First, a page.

DONNA — U.S. Secretary of Homeland Security Alejandro Mayorkas visited a Border Patrol detention center on Friday to announce the rapidly decreasing number of detained migrant children in their custody. The federal government is now seeing the numbers rise under another department and on the Mexican side of the Rio Grande.
For the second time since he took office, Mayorkas toured Customs and Border Protection’s Centralized Processing Center in Donna. On April 2, the facility with a maximum capacity of 500 held about 4,300 people. Of those, 3,700 were children, Chief Border Patrol Brian Hastings said Thursday during a tour granted to reporters.
“Today in this facility, rather than approximately 3,700 unaccompanied children, there are 334,” Mayorkas said, comparing the number with those detained in April. “Rather than a custody period of approximately 139 hours, they are here for approximately 24 hours.”
CBP is obligated to process migrants within a 72-hour period, but they were exceeding the three-day period as early as March. Pictures surfaced from inside the center around that time period showing overcrowded conditions. CBP released their own images emphasizing the critical limits they had reached.
A lack of bed space with the Department of Health and Human Services contributed to the bottleneck at CBP.
HHS is charged with taking unaccompanied children from CBP custody, but the unprecedented rise in apprehensions of this demographic and other logistical problems prolonged the processing time for children at Border Patrol facilities. One child told Border Patrol agents in Donna they were there for 28 days, according to Border Patrol officials who gave reporters a tour on Thursday.
Mayorkas credited the work of Border Patrol, FEMA, U.S. Immigration and Citizenship Services and HHS to meet the challenge at the border.
“The challenge remains. It is not behind us, but our plan of execution is well underway and the results are compelling,” Mayorkas said.
In late March, HHS’ administration for children and families began releasing data of children in federal custody across the southern border. A steep decline in the number of children in CBP custody is observed from the end of March to early May.
At its highest peak, CBP had 5,767 children in their custody across the border on March 28. By May 2, only about 600 children were in Border Patrol facilities.
On the other hand, the number of children in HHS custody increased.
According to the government data, about 11,550 children were in HHS custody on March 28. As of Friday, the number was nearly double at about 21,500.
Many of the children in CBP custody include those who come to the border with their parents. As of late January, migrant families in the Rio Grande Valley were released from federal custody to alleviate overcrowding at the Donna tents.
About 39,800 people were released into local communities, according to Hastings on Thursday. In late March, Border Patrol released families without an immigration court date en masse under an expedited process known as prosecutorial discretion. On Thursday, Hastings said he’s never been asked to do that in his 25 years with the agency.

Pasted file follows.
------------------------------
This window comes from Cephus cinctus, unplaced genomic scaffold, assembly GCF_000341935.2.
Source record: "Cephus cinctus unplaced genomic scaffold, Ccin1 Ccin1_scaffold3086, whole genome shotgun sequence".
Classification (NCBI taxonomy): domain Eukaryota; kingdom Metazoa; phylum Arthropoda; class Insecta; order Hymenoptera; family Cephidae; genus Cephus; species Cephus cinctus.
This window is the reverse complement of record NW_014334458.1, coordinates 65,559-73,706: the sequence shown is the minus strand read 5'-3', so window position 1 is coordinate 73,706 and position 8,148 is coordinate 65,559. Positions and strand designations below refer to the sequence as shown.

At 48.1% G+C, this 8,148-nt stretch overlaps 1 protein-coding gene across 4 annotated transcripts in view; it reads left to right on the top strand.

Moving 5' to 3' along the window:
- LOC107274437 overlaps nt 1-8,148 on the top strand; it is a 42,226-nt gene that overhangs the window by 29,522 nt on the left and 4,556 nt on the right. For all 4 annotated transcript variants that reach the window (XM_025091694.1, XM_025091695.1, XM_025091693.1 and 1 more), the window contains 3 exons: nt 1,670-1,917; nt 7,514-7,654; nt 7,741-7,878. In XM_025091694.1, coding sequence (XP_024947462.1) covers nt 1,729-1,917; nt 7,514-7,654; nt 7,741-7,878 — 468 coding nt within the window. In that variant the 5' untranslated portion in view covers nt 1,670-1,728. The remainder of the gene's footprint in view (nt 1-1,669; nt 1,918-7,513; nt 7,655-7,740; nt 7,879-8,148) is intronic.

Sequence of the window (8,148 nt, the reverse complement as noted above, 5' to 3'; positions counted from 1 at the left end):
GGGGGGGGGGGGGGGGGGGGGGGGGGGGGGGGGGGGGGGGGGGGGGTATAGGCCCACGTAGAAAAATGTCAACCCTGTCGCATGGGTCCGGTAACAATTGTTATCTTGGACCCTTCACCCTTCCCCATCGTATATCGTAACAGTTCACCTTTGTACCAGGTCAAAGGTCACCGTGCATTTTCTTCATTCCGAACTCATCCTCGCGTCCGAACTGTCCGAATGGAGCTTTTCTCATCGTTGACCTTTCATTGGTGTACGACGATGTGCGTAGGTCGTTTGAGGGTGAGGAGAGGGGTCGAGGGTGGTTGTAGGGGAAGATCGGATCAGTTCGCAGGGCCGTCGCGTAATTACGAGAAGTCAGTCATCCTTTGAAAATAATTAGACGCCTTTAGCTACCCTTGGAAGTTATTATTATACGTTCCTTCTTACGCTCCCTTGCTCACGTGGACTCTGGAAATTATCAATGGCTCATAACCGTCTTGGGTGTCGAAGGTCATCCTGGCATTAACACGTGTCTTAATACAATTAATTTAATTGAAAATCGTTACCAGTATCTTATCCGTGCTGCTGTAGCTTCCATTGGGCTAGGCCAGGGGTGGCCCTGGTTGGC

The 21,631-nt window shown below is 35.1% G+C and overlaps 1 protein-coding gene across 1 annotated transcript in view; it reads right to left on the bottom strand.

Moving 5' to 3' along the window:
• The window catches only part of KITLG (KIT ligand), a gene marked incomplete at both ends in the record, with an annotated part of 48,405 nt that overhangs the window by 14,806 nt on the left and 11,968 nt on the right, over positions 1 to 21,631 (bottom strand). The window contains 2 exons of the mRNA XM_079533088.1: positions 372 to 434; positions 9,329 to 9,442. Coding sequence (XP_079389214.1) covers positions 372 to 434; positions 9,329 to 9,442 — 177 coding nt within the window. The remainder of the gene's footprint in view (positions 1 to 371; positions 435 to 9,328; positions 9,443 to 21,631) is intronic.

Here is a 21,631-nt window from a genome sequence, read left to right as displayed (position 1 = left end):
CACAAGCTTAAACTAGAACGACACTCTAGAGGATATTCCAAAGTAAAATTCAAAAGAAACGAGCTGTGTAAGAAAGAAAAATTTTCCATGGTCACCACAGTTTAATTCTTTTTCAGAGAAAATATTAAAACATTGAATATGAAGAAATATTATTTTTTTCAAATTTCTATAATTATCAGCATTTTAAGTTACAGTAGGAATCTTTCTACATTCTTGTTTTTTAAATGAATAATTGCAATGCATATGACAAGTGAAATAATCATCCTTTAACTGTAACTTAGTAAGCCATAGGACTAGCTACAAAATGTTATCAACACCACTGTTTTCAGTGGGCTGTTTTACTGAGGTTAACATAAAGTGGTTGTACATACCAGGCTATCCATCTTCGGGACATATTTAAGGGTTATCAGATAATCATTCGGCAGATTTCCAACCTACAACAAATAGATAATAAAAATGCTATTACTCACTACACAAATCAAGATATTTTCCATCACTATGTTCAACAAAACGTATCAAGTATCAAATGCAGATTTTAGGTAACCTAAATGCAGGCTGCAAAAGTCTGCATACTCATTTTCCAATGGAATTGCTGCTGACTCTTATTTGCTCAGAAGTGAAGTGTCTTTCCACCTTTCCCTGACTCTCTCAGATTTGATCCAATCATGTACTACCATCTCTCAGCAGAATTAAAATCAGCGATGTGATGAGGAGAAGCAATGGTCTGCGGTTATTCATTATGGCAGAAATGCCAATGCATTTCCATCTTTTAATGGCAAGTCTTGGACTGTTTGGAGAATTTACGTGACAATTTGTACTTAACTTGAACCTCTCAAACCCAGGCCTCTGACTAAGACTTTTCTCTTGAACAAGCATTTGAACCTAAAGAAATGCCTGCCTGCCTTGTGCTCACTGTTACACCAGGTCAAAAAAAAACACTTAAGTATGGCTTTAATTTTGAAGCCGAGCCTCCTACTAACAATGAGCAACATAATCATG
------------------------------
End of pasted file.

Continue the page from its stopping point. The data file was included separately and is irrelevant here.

CBP officials have attributed the release of families with children under 6 years old to the Tamaulipas shelters’ refusal to take in children of tender age.
While many were released to local U.S. communities, many others, including pregnant mothers and toddlers, were sent back to Mexico through other ports of entry in El Paso and San Diego. They are sent back, or expelled, under a federal public health code known as Title 42.
Families with children older than 6 years old are sent back to Reynosa where hundreds have now formed an encampment a block away from the international bridge.
“It’s quite a number of families,” Sister Norma Pimentel said, estimating they have up to 170 families living in a plaza.
Donated tents, tarps tied to benches or trees serve as shelter to the hundreds arriving daily. Nonprofit groups and churches are providing resources, but advocates are concerned it is enabling an encampment in an area prone to kidnapping, extortion and other crimes.
Pimentel is the executive director of Catholic Charities of the Rio Grande Valley, but Mexican immigration officials asked her to help coordinate nonprofits efforts at the Reynosa plaza.
“What the local officials are wanting to do is to provide a space next to one of the shelters, which is Senda de Vida,” Pimentel said. Once migrants are moved to safety, donations can be properly funneled to provide migrant care.
Senda de Vida, the shelter, is receiving funds from nonprofits, including Catholic Charities of the Rio Grande Valley, to expand their perimeter. A Tamaulipas agency, OIM, will provide a dome-like space to be installed at Senda de Vida. There migrants will be able to set up their tents safely and access resources like food, water, and showers, while they decide whether they will seek asylum in Mexico, temporary permission to work and stay in Mexico, or return home.
Once open, they expect it to hold up to 1,000 people, making it the largest shelter in Tamaulipas.
Title 42 — the public health authority used to expel migrants back to Mexico and which triggered some migrant parents to send their children alone into the U.S. — will stay in place until further notice, Mayorkas said.
“The use of Title 42 is driven by the public health imperative. It is not a tool of immigration. It is a tool of public health to protect not only the American people, but the migrants themselves,” the secretary said.